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Serious Spike in Car Thefts Reported Statewide in NJ

By rlsmetro on
New Jersey

New Jersey State Police Superintendent Colonel Patrick J. Callahan today warned residents about a serious spike in motor vehicle thefts across the state while noting that stolen vehicles are frequently used to commit other violent crimes.

To address this growing concern, the New Jersey State Police and Division of Criminal Justice are expanding the Auto Theft Task Force by adding additional detectives and prosecutors, as well as bringing on board additional police departments from around the state.

In addition, Acting Attorney General Platkin is also making available up to $125,000 in federal Justice Assistance Grant (JAG) funds to bolster resources and capabilities for the Task Force, including law enforcement personnel and equipment purchases.

Car thefts

Through increased overtime reimbursements for assigned law enforcement members, the Task Force will be able to expand its scope and coverage.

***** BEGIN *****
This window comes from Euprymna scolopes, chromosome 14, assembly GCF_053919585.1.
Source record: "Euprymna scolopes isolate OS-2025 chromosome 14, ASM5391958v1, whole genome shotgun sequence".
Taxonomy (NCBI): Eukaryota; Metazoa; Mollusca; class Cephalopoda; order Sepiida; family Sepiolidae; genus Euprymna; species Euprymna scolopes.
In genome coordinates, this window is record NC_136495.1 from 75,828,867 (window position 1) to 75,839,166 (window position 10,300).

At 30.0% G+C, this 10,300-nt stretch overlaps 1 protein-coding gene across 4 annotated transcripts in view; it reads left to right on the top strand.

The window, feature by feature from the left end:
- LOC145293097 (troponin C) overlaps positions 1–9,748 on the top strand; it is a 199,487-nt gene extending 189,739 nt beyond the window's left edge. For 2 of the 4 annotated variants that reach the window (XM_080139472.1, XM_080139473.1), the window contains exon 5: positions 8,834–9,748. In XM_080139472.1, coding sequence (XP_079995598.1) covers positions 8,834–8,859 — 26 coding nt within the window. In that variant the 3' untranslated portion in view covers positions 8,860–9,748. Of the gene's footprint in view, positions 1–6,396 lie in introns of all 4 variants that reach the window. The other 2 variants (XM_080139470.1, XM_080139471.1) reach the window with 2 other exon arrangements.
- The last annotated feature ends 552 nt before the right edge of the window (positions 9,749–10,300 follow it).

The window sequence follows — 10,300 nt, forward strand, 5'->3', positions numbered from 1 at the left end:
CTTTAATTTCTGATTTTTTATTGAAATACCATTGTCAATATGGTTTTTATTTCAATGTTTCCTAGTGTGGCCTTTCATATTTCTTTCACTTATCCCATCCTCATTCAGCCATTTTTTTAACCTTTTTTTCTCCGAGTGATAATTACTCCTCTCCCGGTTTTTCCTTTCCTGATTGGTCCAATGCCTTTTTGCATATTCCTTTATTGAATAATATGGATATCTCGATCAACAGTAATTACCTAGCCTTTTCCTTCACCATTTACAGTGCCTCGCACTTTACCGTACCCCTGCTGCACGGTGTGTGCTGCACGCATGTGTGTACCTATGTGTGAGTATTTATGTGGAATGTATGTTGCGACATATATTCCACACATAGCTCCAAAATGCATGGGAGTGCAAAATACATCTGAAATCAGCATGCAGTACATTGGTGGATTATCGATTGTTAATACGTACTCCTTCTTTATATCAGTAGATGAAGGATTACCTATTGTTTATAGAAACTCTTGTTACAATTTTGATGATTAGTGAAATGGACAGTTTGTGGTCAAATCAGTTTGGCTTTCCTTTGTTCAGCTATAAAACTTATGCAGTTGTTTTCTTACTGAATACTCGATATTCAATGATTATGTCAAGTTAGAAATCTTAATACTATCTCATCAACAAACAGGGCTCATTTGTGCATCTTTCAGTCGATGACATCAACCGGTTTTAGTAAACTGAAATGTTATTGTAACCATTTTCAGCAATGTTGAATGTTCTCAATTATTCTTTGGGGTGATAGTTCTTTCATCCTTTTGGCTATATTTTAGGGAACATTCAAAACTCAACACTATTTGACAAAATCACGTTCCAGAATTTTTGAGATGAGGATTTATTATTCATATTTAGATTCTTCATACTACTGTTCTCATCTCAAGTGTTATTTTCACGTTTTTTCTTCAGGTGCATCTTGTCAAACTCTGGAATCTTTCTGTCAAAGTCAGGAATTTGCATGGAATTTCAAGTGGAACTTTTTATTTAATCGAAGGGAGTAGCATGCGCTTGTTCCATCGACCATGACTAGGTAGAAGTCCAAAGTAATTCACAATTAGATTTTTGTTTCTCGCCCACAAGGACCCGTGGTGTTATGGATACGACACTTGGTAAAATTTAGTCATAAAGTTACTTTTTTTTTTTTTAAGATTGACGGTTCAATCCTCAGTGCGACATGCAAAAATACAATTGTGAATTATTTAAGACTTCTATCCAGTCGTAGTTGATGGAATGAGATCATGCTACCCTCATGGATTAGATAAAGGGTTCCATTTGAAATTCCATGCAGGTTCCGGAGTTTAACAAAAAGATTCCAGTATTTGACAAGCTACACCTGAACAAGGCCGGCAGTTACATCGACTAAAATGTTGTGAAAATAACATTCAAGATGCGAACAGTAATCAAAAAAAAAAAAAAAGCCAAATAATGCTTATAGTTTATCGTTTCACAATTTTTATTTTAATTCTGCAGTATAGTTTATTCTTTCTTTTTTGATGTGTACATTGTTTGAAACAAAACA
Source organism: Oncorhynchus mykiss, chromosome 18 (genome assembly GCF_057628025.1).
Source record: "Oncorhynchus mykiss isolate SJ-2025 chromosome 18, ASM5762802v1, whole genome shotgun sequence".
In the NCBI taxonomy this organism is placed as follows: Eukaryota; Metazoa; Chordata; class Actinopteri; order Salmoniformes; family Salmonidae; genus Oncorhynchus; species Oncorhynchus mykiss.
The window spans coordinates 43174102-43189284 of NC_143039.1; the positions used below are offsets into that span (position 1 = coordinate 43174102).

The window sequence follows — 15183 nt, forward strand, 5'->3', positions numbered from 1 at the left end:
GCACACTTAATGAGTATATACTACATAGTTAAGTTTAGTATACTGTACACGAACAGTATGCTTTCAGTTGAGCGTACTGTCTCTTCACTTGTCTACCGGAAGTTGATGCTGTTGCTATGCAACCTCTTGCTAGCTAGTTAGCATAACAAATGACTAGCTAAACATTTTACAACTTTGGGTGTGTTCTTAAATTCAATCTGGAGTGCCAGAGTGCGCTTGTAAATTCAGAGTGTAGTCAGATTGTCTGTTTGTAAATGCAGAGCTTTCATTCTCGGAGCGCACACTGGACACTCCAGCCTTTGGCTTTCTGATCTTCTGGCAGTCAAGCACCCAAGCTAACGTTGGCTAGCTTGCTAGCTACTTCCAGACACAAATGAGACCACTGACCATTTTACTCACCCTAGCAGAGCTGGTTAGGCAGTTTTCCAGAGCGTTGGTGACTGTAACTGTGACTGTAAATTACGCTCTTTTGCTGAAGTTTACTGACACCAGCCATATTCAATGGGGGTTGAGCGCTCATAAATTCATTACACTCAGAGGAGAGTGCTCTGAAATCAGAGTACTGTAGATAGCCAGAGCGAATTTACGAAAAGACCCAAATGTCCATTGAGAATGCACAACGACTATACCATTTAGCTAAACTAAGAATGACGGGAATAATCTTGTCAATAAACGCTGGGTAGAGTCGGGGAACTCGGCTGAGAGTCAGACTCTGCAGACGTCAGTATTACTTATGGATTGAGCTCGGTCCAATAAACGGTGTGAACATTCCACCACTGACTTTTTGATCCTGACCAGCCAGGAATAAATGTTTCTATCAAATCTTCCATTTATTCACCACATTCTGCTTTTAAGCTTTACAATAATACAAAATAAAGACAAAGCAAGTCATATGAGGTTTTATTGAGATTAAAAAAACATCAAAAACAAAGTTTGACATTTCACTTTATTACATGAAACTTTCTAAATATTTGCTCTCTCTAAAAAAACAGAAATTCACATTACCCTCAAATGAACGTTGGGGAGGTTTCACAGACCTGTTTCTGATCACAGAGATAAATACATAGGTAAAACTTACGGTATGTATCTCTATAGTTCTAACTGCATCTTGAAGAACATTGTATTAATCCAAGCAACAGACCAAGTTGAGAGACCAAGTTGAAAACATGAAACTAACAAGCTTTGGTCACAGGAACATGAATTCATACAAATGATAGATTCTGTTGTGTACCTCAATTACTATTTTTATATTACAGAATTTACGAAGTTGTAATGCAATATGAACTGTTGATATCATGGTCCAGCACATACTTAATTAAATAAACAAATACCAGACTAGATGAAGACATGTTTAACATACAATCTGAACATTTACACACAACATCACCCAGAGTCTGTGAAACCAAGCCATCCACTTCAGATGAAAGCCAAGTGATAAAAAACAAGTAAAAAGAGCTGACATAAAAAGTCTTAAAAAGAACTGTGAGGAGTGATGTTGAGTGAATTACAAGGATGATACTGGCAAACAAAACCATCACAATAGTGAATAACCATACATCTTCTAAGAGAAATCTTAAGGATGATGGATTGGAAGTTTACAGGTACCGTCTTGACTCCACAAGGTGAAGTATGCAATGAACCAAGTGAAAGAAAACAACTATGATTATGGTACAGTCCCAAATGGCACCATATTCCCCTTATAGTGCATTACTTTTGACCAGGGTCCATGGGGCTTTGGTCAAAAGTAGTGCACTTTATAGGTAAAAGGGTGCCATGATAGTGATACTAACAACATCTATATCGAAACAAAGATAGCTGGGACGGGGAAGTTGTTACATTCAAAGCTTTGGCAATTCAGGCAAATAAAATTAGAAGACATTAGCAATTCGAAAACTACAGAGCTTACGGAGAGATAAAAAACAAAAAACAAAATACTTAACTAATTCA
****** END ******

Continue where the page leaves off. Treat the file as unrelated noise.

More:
JAG funds can also be used to procure automated license plate readers to enhance its operational capacity, helping Task Force personnel more quickly identify criminal actors and take them off the street.

As crime rates rise around the country, Acting Attorney General Platkin’s focus on the increase in auto theft and related crimes in New Jersey reflects his and the Department of Law & Public Safety’s commitment to and prioritization of reducing violent crime in the state.

In 2021, there were a total of 14,320 vehicles reported stolen in New Jersey, a 22 percent increase in overall thefts compared to the year before.

In addition, State Police analysis reveals a substantial nexus between cases involving receiving stolen property—including stolen vehicles—and shootings. Last year the State Police reported 3,075 arrests involving receiving stolen property; most auto theft cases in New Jersey are charged as receiving stolen property.

Of those arrested for receiving stolen property, 211 were involved in 377 shootings, and 285 were captured with a firearm.

According to data from the New Jersey Regional Operations & Intelligence Center (ROIC), auto theft is up 31 percent in the state’s so-called CorrStat Region, representing more than 80 municipalities in northeast New Jersey along the Route 21 corridor including Newark.

This area accounts for 63 percent of the state’s total motor vehicle thefts.

Car thefts